Chakko, the city spokesman, said he could look into whether that might be possible.

Elaine Baden, president of the Berkeley Paddling and Rowing Club, told Berkeleyside on Friday that the city has been less forthcoming with test results recently than it had been previously. Staff did not share the Sept. 23 results with the paddling group, she said, members of which were the first in the community to identify the problem, document it and alert the city to it.

Baden said she’s also concerned about whether the city is doing all it needs to do to solve the problem.

“They’re doing a lot of tests — but with no plan,” she said. “It doesn’t seem as though they’re looking in the right place.”

Baden said the city had floated one theory about rain causing the bacteria increase, as well as the possibility of RV dumping contributing to the problem.

But that doesn’t account for large amounts of water that have been flowing into the lagoon, she said. A number of the paddlers in the group have used the lagoon on a regular basis for many years and are familiar with inflows that are normal — as well as those that are not.

The first inflow, which happened in early August, caused a 10-inch or so increase in the water level over a single weekend, she said. Later in the month, a paddler recorded video of water coming into the lagoon again. There was another mysterious inflow in September, said Baden.

Baden said she’d heard, anecdotally, that recent dye tests had found no sewage leaks. The city was not available Friday to comment.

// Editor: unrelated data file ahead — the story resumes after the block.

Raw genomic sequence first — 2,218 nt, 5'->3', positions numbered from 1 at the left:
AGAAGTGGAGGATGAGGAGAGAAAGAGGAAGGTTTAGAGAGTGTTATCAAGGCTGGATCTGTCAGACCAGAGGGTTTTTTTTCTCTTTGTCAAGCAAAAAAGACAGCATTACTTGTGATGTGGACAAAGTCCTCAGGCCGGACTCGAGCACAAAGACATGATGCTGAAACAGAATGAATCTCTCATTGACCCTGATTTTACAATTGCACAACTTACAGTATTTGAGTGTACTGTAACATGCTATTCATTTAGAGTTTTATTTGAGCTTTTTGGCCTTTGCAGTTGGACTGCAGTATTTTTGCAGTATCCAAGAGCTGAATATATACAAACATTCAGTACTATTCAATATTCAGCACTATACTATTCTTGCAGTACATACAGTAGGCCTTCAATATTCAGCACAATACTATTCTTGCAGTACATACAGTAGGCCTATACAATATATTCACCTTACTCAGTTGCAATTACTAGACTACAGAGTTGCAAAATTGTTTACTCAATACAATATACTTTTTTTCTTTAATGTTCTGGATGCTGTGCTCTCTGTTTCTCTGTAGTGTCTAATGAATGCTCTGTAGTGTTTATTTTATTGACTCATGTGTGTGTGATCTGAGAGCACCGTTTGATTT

Baden’s working theory is that there’s some type of construction project happening in Berkeley that might be dewatering a site, emptying a storm drain so work can be done underground. If a sewage line is being emptied into the storm drain as part of the dewatering, she said, that could potentially account for what’s going on.

Chakko said earlier this week that the city has posted 20 signs around Aquatic Park telling people to avoid contact with the water because bacteria levels are “still considerably over the threshold.”

The city is also posting basic information on the Aquatic Park page on the city website.

“Avoid contact with the water at Aquatic Park,” the current alert reads. “Testing received on Sept. 27, 2019 shows elevated levels of bacteria. Water contact may cause illness. Shower and towel dry after contact. The City has increased its frequency of water sampling and is closely monitoring water quality.”

The city has been working with the water board, the park district and other agencies to try to figure out what’s going on, Chakko said. That includes looking at the tide tubes between the lagoon and the San Francisco Bay to try to figure out how to address the longstanding maintenance problem they pose. Chakko said that conversation involves the San Francisco Bay Conservation and Development Commission, Caltrans and possibly the U.S. Army Corps of Engineers.

Chakko noted that about a dozen storm drains, along with Strawberry Creek, flow into Aquatic Park. When it rains, there’s also runoff from Interstate 80.

“It’s not a natural body of water,” he said.